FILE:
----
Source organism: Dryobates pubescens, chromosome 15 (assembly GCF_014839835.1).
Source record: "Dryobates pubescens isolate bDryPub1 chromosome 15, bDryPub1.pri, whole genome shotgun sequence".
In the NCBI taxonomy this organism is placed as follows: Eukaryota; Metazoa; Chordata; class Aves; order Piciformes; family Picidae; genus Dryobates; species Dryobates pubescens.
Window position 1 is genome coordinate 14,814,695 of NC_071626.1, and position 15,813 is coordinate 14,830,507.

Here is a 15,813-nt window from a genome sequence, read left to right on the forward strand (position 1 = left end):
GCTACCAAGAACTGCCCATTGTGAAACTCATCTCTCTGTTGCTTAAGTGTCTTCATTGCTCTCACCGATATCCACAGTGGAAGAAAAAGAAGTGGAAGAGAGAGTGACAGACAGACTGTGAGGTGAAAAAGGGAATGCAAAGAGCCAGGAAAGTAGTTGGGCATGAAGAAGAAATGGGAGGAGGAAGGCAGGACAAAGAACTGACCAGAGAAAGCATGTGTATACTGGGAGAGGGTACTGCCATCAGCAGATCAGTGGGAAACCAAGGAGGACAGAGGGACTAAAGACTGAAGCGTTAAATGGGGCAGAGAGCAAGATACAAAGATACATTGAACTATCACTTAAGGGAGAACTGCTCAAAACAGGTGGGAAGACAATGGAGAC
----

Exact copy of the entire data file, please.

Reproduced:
Source organism: Dryobates pubescens, chromosome 15 (assembly GCF_014839835.1).
Source record: "Dryobates pubescens isolate bDryPub1 chromosome 15, bDryPub1.pri, whole genome shotgun sequence".
In the NCBI taxonomy this organism is placed as follows: Eukaryota; Metazoa; Chordata; class Aves; order Piciformes; family Picidae; genus Dryobates; species Dryobates pubescens.
Window position 1 is genome coordinate 14,814,695 of NC_071626.1, and position 15,813 is coordinate 14,830,507.

Here is a 15,813-nt window from a genome sequence, read left to right on the forward strand (position 1 = left end):
GCTACCAAGAACTGCCCATTGTGAAACTCATCTCTCTGTTGCTTAAGTGTCTTCATTGCTCTCACCGATATCCACAGTGGAAGAAAAAGAAGTGGAAGAGAGAGTGACAGACAGACTGTGAGGTGAAAAAGGGAATGCAAAGAGCCAGGAAAGTAGTTGGGCATGAAGAAGAAATGGGAGGAGGAAGGCAGGACAAAGAACTGACCAGAGAAAGCATGTGTATACTGGGAGAGGGTACTGCCATCAGCAGATCAGTGGGAAACCAAGGAGGACAGAGGGACTAAAGACTGAAGCGTTAAATGGGGCAGAGAGCAAGATACAAAGATACATTGAACTATCACTTAAGGGAGAACTGCTCAAAACAGGTGGGAAGACAATGGAGAC